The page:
A character whose intended
role in the story (the role the authors made for him/her) is to be so despicable that the audience wants him or her to fail just as much as they want the heroes to succeed. Contrast The Scrappy
, who is not designed to be hated but who garners a Hatedom
Let's say we have a cast of perfectly likable protagonists, reasonable and sympathetic villains, and Bob. Bob is not the main antagonist, and is usually not a villain at all. He is not causing the struggle that the heroes must overcome, but he is making the heroes' lives more difficult. His list of character traits includes selfishness
, stubbornness, greed, holier-than-thou contempt, cowardice
, and an inexhaustible penchant for making bad decisions
. Basically, Bob exists to be hated. Everything he does and everything he says is designed to make the audience yearn for his death just a little bit more. If we do see his eventual downfall — and we usually do — it is just as satisfying as the writers can possibly make it. A particularly pointed Karmic Death
is always a nice touch.
An especially common flavor of this character in recent decades is the Politically Incorrect Villain
The Hate Sink is typically found in stories that do not have a natural target for the audience's scorn. Examples include disaster and killer-animal movies, since you can't villainize a force of nature
, and certain action movies where the villains are every bit as Badass
as the heroes and just too darn cool
This trope is not the same as Designated Villain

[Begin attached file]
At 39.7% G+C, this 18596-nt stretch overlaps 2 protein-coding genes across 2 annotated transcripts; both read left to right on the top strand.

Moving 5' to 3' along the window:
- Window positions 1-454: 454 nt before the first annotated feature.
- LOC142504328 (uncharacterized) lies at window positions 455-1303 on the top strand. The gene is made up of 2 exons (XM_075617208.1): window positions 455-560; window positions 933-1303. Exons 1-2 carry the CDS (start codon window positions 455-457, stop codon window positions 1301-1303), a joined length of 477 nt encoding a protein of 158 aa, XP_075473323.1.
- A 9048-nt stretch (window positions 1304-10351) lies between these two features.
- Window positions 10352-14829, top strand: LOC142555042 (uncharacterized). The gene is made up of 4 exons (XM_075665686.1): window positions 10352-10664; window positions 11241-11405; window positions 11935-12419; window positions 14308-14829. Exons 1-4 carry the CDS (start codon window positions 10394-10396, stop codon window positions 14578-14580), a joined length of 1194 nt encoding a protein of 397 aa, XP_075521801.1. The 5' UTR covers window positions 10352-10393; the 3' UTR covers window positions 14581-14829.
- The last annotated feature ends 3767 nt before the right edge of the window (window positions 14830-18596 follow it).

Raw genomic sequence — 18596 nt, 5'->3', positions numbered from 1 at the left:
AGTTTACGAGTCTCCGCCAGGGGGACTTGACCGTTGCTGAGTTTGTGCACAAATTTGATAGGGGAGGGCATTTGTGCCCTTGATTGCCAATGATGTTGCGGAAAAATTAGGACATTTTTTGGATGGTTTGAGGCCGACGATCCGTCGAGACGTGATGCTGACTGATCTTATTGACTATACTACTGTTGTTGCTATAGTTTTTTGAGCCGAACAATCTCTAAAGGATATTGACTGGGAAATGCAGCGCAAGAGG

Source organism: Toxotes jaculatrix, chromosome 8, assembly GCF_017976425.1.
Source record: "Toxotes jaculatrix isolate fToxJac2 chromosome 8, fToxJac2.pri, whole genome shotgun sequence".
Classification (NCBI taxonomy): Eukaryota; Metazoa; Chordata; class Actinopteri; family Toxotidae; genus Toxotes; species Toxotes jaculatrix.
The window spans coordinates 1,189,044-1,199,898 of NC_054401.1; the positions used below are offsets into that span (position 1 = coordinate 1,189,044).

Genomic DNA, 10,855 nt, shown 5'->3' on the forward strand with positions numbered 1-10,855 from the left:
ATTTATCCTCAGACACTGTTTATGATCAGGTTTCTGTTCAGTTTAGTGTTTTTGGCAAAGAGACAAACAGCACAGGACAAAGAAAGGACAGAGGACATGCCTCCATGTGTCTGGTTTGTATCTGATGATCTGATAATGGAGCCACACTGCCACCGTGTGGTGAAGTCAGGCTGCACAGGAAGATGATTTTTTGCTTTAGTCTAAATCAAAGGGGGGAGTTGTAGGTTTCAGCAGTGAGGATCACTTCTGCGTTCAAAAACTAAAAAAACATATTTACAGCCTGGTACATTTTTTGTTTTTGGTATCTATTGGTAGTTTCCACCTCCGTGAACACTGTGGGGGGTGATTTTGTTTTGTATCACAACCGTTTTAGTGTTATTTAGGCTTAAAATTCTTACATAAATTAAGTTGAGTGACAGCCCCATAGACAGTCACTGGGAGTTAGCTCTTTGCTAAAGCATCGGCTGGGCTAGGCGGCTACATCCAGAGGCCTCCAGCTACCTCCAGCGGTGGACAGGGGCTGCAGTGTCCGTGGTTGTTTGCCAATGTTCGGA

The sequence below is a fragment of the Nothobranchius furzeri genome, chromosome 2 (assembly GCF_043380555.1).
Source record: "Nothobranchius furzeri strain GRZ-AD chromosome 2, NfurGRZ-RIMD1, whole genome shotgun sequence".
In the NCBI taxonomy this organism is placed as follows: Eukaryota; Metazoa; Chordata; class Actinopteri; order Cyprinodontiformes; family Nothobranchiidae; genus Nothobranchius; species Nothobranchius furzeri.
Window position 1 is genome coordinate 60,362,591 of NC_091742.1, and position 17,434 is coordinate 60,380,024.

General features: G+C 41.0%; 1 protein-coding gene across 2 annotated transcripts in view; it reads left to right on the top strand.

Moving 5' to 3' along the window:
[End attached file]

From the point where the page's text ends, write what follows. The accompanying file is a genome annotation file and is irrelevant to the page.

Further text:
, which is a character who is put into the villain role for the sake of the plot, even though his or her actions are not particularly evil. A Hate Sink character may or may not be important to the story and does not need to advance the plot — if Bob is in a scene being loathsome, he is fulfilling his predestined role.
See also Villainy-Free Villain
. The Heel
is a variant specific to Professional Wrestling
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Anime and Manga
- The Diamond and Pearl part of the Pokémon anime shows the heroes' first significant losing streak, which is much of the real conflict. Enter Paul, the most ruthless rival Ash has ever met, who's borderline Social Darwinist with his training methods, and the only one Ash has never beaten (until the League Tournament). However, Paul's importance in the overall story is nonexistent, not even as a driving force like the others have been.
- Disney Ducks Comic Universe: Gladstone Gander, the unbelievably smug, obnoxious and infuriatingly lucky cousin of Donald Duck. In any story he appears as a rival to Donald, you're pretty much guaranteed to root against him, even if Donald himself is being a Jerk Ass.
Films — Animated
Films — Live-Action
- Titanic: Billy Zane's character, Cal. He disparages the Picasso paintings; he verbally and physically abuses Rose; he tries to have Jack killed; is exposed to care more about money than Rose; and finally cons his way onto a lifeboat using a small child to save his pathetic hide. But the karma gods are not mocked: in the aftermath of the disaster Cal loses the Heart of the Ocean diamond, loses Rose, loses his fortune, and eventually takes his own life.
- Independence Day: The Secretary of Defense, Mr. Nimzicki (dubbed by RiffTrax "Foily McAntagonist"). The aliens are inscrutable, have cool ships and bring the Monumental Damage and massive carnage that is the reason the audience bought the tickets. This guy knows about the aliens ahead of time but stays silent to give the President "plausible deniability." He continually pushes the use of nukes that are ineffective. He cockily celebrates victory too soon only to immediately be proven wrong. Finally he is the only person to disagree with the final plan that ends up working. His comeuppance is being fired by President Whitmore in person. Though he's then thrown a bone by being allowed into the prayer circle David's father is starting.